Q: Our adult daughter has Down’s Syndrome. We have been thinking of setting up a special needs trust to help provide for her care. Should we open an ABLE account, as well?
A: Financial planning for individuals with special needs poses unique challenges. The goal is to help an individual receive needed support from family and friends without losing government benefits. Special needs trusts and ABLE accounts can help you do this.
Special needs trusts are very flexible and come in three varieties: first-party, third-party, and pooled. Given your circumstances, I suspect you are probably considering a third-party trust.
A third-party special needs trust is usually set up by parents or friends of a person with special needs. It can hold almost any kind of asset, including financial assets and real estate. There is no limit to how large the trust can grow. Funds from the trust can be used to pay for the beneficiary’s needs beyond those covered by government benefits.
A key provision with third-party special needs trusts is that they have no Medicaid “payback” requirement if the beneficiary dies. In contrast, other types of special needs trusts and ABLE accounts are required to reimburse as much of the accumulated Medicaid benefit as they can upon the death of the beneficiary.
Unfortunately, administering a special needs trust is tricky. If the trustees distribute too much income to the beneficiary, the beneficiary can lose needed benefits. On the other hand, if the trustees retain too much income in the trust, the undistributed income will be subject to extremely high tax rates. An experienced professional trustee can help balance these competing concerns.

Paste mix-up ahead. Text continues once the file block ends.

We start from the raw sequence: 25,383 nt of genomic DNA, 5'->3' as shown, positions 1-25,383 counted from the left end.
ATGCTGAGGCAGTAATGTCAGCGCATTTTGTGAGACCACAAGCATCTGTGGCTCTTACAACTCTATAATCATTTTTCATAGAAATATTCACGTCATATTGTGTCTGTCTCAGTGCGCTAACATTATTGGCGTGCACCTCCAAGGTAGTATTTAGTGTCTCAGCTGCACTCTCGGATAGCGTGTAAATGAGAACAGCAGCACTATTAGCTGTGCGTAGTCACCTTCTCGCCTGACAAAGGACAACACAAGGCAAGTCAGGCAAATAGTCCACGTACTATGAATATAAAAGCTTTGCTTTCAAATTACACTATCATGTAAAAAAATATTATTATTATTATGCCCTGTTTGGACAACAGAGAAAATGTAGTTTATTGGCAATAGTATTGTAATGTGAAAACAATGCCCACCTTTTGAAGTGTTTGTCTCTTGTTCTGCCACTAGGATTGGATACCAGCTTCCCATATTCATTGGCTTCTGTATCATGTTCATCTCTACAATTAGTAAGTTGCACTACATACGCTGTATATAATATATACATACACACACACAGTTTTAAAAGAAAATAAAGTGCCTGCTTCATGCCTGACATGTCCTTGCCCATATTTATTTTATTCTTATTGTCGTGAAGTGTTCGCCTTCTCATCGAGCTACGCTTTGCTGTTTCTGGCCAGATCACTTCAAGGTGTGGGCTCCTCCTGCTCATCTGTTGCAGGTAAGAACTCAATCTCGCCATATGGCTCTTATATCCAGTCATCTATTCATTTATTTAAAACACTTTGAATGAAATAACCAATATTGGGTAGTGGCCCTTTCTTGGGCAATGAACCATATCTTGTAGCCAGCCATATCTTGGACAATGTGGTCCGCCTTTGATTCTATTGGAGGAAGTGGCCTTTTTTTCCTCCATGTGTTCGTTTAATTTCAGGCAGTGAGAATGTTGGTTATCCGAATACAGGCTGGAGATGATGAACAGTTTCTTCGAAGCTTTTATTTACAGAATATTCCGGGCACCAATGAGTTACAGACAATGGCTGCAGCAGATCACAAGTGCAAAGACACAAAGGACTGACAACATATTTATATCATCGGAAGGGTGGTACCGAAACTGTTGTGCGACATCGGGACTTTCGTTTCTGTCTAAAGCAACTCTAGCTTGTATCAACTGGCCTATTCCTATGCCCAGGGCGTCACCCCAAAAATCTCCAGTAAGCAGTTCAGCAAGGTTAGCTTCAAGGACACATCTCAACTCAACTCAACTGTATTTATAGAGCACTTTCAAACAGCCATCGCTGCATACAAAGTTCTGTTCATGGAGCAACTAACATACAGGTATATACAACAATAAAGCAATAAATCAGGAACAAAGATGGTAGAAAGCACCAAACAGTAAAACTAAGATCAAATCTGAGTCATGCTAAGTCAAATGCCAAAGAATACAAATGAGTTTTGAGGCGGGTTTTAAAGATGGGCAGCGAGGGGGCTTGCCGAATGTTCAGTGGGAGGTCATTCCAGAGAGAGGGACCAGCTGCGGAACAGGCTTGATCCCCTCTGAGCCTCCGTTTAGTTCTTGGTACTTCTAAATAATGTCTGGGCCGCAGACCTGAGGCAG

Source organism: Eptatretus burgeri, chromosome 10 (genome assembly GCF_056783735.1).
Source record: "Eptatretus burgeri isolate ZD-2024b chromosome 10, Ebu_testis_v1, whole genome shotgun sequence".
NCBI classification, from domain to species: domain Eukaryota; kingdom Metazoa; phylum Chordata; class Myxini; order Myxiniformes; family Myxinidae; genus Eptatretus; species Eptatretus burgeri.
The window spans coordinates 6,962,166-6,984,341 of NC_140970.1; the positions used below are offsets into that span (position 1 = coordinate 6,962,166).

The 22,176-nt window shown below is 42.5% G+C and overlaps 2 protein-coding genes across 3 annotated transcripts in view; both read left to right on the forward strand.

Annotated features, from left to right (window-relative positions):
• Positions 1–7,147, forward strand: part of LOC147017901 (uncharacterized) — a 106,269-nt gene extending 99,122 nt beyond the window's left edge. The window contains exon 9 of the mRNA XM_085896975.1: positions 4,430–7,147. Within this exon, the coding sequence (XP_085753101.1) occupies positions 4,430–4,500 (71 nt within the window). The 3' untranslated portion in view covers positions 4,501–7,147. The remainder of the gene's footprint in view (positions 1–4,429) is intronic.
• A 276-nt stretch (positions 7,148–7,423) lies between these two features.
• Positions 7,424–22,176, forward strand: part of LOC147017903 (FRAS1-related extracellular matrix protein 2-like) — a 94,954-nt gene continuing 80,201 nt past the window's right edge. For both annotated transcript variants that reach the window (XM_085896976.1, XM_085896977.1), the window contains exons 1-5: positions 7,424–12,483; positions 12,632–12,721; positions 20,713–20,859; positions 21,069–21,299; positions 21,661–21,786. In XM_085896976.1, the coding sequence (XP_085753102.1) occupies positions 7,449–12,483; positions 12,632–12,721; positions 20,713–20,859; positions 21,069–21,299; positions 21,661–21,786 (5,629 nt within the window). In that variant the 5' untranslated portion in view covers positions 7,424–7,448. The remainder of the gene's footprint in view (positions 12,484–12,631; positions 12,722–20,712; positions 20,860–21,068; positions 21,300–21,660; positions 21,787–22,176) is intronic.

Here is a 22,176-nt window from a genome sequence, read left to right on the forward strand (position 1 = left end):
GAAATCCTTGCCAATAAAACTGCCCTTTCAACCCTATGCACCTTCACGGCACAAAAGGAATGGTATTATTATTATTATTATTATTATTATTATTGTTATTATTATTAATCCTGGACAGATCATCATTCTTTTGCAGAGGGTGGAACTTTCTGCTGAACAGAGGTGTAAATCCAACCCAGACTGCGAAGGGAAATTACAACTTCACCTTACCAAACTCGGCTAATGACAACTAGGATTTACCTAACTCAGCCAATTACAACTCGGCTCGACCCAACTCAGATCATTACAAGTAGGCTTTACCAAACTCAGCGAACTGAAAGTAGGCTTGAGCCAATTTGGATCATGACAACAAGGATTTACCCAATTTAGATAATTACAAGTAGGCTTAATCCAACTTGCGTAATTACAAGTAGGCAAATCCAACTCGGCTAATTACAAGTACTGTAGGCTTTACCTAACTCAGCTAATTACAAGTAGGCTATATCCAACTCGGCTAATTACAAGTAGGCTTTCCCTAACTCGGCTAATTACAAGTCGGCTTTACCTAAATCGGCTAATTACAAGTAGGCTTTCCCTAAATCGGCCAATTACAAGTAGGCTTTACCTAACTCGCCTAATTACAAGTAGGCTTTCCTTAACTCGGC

ABLE accounts are much simpler, but they also have limitations.
ABLE accounts are a product of the Achieving a Better Life Experience Act of 2014, better known at the ABLE Act. ABLE accounts are tax-advantaged savings accounts similar to the 529 plans used for college savings. Contributions are made with after-tax dollars and grow tax-deferred. If distributions are taken for qualified disability expenses, the distributions are tax-free.
To be eligible for an ABLE account, a beneficiary must have developed her disability before age 26. In addition, she must qualify for SSI or SSDI or have a physician certify that she has “marked and severe functional limitations.”
Contributions may be made by any person, including the beneficiary, family or friends, but total contributions are limited to $14,000 per year. Although ABLE accounts can hold as much as $300,000, SSI benefits will be suspended if the account value exceeds $100,000.
The tax deferral and simplicity of ABLE accounts are obviously very attractive. Unfortunately, the limitations on account size and annual contributions make them inadequate as a complete solution for disability planning. However, when combined with a special needs trust, ABLE accounts can help in some practical ways.
For example, in some circumstances, an ABLE account can give the beneficiary a greater sense of self-reliance. She can build savings and manage a portion of her finances herself. ABLE accounts can help trustees perform their function better by giving them a place to put distributed income that would otherwise disqualify them. In any case, the low cost and simplicity of ABLE accounts mean you can experiment with them to discover how they can best help your particular situation.
Steven C. MerrellMBA, CFP®, AIF® is a Partner at Monterey Private Wealth, Inc., a Wealth Management Firm in Monterey. He welcomes questions that you may have concerning investments, taxes, retirement, or estate planning. Send your questions to: Steve Merrell, 2340 Garden Road Suite 202, Monterey, CA93940 or email them to email@example.com.